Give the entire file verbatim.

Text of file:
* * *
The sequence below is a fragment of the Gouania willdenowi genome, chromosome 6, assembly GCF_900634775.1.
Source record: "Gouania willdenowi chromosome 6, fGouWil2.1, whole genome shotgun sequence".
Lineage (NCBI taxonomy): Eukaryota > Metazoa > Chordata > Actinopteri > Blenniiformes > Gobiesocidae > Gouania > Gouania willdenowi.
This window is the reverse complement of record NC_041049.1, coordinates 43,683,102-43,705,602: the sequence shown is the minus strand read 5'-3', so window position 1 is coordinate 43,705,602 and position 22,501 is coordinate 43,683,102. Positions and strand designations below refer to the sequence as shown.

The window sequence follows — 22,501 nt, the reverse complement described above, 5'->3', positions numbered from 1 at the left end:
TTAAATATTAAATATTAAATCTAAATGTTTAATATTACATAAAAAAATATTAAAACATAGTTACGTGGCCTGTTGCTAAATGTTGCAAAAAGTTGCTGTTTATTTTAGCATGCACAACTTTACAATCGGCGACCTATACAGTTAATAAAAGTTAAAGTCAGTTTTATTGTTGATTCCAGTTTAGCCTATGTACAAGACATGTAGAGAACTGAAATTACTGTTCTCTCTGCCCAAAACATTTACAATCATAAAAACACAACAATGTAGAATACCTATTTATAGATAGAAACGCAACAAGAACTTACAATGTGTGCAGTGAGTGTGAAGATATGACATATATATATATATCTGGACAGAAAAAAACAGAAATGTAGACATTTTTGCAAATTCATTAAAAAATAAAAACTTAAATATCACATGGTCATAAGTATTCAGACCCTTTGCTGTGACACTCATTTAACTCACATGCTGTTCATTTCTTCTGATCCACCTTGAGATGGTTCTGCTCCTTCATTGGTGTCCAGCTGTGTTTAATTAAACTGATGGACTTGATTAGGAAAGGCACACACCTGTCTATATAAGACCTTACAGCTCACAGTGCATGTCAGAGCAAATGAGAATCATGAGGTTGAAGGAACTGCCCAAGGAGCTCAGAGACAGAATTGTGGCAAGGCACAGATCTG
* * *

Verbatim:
The sequence below is a fragment of the Gouania willdenowi genome, chromosome 6, assembly GCF_900634775.1.
Source record: "Gouania willdenowi chromosome 6, fGouWil2.1, whole genome shotgun sequence".
Lineage (NCBI taxonomy): Eukaryota > Metazoa > Chordata > Actinopteri > Blenniiformes > Gobiesocidae > Gouania > Gouania willdenowi.
This window is the reverse complement of record NC_041049.1, coordinates 43,683,102-43,705,602: the sequence shown is the minus strand read 5'-3', so window position 1 is coordinate 43,705,602 and position 22,501 is coordinate 43,683,102. Positions and strand designations below refer to the sequence as shown.

The window sequence follows — 22,501 nt, the reverse complement described above, 5'->3', positions numbered from 1 at the left end:
TTAAATATTAAATATTAAATCTAAATGTTTAATATTACATAAAAAAATATTAAAACATAGTTACGTGGCCTGTTGCTAAATGTTGCAAAAAGTTGCTGTTTATTTTAGCATGCACAACTTTACAATCGGCGACCTATACAGTTAATAAAAGTTAAAGTCAGTTTTATTGTTGATTCCAGTTTAGCCTATGTACAAGACATGTAGAGAACTGAAATTACTGTTCTCTCTGCCCAAAACATTTACAATCATAAAAACACAACAATGTAGAATACCTATTTATAGATAGAAACGCAACAAGAACTTACAATGTGTGCAGTGAGTGTGAAGATATGACATATATATATATATCTGGACAGAAAAAAACAGAAATGTAGACATTTTTGCAAATTCATTAAAAAATAAAAACTTAAATATCACATGGTCATAAGTATTCAGACCCTTTGCTGTGACACTCATTTAACTCACATGCTGTTCATTTCTTCTGATCCACCTTGAGATGGTTCTGCTCCTTCATTGGTGTCCAGCTGTGTTTAATTAAACTGATGGACTTGATTAGGAAAGGCACACACCTGTCTATATAAGACCTTACAGCTCACAGTGCATGTCAGAGCAAATGAGAATCATGAGGTTGAAGGAACTGCCCAAGGAGCTCAGAGACAGAATTGTGGCAAGGCACAGATCTG